Project GLOBE’s Societal Value Dimensions
Power Distance is defined as the degree to which members of an organization or society expect and agree that power should be stratified and concentrated at higher levels of an organization or government (House et al., 2004).Within this struggle over the separation of power, societies are answering the problem of human inequality. Beteille (1977) stated that inequality is one of the central problems of every human society. It is in the theories of dominance and inequality that Power Distance is grounded (Carl, Gupta, & Javidan, 2004).
Project GLOBE presents Performance Orientation as the degree to which a society should encourage and reward group members for performance improvement and excellence (House et al., 2004, p. 12). Low scoring countries tend to focus on tradition, family, affiliation, and social ties; hence, social relationships and development for all are valued more than achieving.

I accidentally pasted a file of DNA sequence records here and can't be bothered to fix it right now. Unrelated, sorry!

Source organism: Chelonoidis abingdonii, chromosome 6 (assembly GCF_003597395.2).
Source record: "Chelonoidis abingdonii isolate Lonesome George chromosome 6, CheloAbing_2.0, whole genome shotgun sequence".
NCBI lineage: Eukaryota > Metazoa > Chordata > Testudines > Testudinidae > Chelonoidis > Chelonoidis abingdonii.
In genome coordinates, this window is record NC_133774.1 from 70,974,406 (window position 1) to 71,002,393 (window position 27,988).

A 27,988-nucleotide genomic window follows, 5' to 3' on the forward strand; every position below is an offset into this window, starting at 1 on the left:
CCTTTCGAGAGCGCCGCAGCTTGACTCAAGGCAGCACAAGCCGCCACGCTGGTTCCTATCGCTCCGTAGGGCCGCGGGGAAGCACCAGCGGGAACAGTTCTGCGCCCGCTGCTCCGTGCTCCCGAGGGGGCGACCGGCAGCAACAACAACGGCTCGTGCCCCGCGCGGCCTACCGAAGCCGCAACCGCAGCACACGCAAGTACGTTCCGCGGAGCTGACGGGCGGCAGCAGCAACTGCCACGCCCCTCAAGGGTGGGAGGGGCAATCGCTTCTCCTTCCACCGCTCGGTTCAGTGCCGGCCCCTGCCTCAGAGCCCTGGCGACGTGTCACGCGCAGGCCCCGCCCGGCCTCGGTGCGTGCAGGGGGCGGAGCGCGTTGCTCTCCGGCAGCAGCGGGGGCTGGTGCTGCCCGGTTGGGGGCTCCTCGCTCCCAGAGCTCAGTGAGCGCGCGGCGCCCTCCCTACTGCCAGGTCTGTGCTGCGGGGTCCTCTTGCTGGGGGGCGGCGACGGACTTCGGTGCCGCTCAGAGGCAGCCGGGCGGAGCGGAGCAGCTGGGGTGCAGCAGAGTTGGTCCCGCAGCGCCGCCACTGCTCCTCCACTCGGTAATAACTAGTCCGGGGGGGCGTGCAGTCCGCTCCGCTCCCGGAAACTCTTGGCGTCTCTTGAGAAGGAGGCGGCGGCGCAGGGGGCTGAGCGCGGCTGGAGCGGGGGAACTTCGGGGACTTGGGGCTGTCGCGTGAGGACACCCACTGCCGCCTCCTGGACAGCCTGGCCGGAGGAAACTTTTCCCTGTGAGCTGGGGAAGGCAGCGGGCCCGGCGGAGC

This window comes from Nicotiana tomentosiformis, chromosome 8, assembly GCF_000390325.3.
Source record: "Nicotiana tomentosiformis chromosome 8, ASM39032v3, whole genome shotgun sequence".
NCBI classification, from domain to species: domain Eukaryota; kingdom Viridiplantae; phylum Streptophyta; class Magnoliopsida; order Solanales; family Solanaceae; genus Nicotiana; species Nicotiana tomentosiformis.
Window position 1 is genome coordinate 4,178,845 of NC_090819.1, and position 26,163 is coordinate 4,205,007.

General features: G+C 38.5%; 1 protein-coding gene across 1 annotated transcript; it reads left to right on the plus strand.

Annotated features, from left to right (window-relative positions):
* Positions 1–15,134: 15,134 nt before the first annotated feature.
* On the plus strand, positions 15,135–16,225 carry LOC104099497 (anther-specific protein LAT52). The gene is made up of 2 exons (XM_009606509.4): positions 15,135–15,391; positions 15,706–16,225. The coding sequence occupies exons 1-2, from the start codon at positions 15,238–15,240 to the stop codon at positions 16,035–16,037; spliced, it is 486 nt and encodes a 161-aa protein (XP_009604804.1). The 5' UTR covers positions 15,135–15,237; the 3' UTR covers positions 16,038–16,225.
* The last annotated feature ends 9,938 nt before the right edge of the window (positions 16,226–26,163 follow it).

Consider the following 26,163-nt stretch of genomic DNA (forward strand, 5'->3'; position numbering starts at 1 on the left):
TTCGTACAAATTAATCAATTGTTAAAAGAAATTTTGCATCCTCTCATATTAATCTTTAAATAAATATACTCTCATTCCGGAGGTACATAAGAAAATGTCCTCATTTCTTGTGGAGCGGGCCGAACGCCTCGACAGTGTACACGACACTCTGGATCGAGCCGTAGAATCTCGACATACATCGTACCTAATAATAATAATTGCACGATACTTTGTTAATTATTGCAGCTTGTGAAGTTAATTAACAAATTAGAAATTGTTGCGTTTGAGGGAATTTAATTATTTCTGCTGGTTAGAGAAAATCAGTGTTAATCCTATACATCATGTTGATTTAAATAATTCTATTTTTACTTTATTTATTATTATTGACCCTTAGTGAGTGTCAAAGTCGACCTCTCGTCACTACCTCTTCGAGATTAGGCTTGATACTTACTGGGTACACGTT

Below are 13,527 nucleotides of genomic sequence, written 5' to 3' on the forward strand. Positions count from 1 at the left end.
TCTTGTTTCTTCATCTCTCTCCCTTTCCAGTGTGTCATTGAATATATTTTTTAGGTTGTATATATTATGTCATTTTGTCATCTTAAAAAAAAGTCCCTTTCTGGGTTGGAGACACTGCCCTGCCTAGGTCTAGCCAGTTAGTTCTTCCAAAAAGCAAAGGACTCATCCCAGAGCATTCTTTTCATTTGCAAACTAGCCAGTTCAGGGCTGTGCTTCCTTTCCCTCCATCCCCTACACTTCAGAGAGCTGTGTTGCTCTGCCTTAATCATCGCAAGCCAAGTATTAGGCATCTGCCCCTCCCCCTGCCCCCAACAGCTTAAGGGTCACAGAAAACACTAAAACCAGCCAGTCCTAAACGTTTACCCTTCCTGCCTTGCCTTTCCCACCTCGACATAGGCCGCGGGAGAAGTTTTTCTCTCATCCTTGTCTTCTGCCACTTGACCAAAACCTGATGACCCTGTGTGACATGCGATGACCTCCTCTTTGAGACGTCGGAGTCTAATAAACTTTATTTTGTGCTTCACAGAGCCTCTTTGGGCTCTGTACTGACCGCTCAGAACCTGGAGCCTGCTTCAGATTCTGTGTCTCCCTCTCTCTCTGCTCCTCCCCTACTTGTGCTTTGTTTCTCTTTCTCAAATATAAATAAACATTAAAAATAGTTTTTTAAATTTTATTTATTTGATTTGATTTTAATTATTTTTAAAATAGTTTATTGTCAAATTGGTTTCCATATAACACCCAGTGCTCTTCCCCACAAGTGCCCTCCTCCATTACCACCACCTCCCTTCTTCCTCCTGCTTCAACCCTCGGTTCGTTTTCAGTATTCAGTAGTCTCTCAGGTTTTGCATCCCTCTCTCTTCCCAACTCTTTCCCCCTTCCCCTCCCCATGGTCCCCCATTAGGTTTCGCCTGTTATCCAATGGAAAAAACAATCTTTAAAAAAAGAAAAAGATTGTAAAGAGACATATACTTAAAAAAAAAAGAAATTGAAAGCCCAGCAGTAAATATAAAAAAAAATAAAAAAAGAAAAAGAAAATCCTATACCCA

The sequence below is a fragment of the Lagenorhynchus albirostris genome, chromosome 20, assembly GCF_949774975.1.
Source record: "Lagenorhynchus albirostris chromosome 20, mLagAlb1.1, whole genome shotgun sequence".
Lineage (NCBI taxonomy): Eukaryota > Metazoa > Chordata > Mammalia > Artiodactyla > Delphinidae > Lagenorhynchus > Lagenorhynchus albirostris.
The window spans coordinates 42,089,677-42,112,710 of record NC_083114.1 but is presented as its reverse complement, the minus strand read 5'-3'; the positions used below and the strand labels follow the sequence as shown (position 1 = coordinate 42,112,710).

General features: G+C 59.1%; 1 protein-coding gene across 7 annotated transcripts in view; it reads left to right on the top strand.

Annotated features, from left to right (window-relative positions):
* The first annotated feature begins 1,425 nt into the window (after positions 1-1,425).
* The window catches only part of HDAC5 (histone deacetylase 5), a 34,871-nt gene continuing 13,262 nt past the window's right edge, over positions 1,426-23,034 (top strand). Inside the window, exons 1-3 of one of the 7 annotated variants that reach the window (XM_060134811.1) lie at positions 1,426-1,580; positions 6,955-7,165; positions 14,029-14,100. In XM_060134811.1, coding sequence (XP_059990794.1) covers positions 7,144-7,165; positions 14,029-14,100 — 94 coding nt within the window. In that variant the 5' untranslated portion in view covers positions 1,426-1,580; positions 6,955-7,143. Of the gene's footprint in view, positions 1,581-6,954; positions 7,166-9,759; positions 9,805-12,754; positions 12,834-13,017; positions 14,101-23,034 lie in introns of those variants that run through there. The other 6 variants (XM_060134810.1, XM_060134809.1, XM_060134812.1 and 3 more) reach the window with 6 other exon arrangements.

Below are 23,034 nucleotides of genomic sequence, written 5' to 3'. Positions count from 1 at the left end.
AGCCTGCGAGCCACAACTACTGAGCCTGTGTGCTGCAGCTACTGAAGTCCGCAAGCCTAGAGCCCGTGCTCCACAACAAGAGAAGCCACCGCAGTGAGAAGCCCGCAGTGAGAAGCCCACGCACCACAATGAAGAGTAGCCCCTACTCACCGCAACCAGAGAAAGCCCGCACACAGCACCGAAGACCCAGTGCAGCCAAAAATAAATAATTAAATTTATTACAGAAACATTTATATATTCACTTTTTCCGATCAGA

The Future Orientation dimension seeks to define the problem of time orientation. Understanding time and its relationship to human nature and behavior has a deep history among social and physical scientists. Lewin (1942) is credited with conceptualizing time into three categories: past orientation, present orientation, and future orientation. For GLOBE, Future Orientation is the degree to which individuals in organizations or societies engage in future-oriented behaviors such as planning, investing in the future, and delaying individual or collective gratification (House et al., 2004). Data show the following factors as predictors of high levels of Future Orientation: economic prosperity, high levels of society health, and active political ideology.
Continuing with the idea that each cultural dimension is related to a societal problem that must be solved, the Uncertainty Avoidance Index (UAI) is linked to the group’s desire to avoid ambiguity. UAI is the extent to which members of an organization or society strive to avoid uncertainty by relying on established social norms, rituals, and bureaucratic practices. Scholars in various fields have offered that certain societies have a fundamental need to reduce uncertainty in group members’ lives and establish predictability (Berger & Calabrese, 1975).